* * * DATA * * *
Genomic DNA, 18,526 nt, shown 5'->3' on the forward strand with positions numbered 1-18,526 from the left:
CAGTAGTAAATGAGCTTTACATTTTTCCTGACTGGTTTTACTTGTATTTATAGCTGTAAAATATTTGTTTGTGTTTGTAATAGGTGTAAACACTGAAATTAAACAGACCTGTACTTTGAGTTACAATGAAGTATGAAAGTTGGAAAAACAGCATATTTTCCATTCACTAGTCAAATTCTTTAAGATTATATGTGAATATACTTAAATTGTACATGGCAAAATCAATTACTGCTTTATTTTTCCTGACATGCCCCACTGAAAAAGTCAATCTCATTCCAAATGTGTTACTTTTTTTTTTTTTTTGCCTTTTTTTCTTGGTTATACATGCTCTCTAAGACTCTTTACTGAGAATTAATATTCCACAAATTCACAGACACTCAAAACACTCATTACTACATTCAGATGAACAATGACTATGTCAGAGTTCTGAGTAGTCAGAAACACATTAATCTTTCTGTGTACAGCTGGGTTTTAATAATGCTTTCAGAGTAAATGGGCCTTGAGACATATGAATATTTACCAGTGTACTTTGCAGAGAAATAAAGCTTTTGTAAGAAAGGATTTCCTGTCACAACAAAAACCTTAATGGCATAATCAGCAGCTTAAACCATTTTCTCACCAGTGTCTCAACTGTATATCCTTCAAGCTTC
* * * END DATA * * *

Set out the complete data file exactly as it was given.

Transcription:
Genomic DNA, 18,526 nt, shown 5'->3' on the forward strand with positions numbered 1-18,526 from the left:
CAGTAGTAAATGAGCTTTACATTTTTCCTGACTGGTTTTACTTGTATTTATAGCTGTAAAATATTTGTTTGTGTTTGTAATAGGTGTAAACACTGAAATTAAACAGACCTGTACTTTGAGTTACAATGAAGTATGAAAGTTGGAAAAACAGCATATTTTCCATTCACTAGTCAAATTCTTTAAGATTATATGTGAATATACTTAAATTGTACATGGCAAAATCAATTACTGCTTTATTTTTCCTGACATGCCCCACTGAAAAAGTCAATCTCATTCCAAATGTGTTACTTTTTTTTTTTTTTTGCCTTTTTTTCTTGGTTATACATGCTCTCTAAGACTCTTTACTGAGAATTAATATTCCACAAATTCACAGACACTCAAAACACTCATTACTACATTCAGATGAACAATGACTATGTCAGAGTTCTGAGTAGTCAGAAACACATTAATCTTTCTGTGTACAGCTGGGTTTTAATAATGCTTTCAGAGTAAATGGGCCTTGAGACATATGAATATTTACCAGTGTACTTTGCAGAGAAATAAAGCTTTTGTAAGAAAGGATTTCCTGTCACAACAAAAACCTTAATGGCATAATCAGCAGCTTAAACCATTTTCTCACCAGTGTCTCAACTGTATATCCTTCAAGCTTC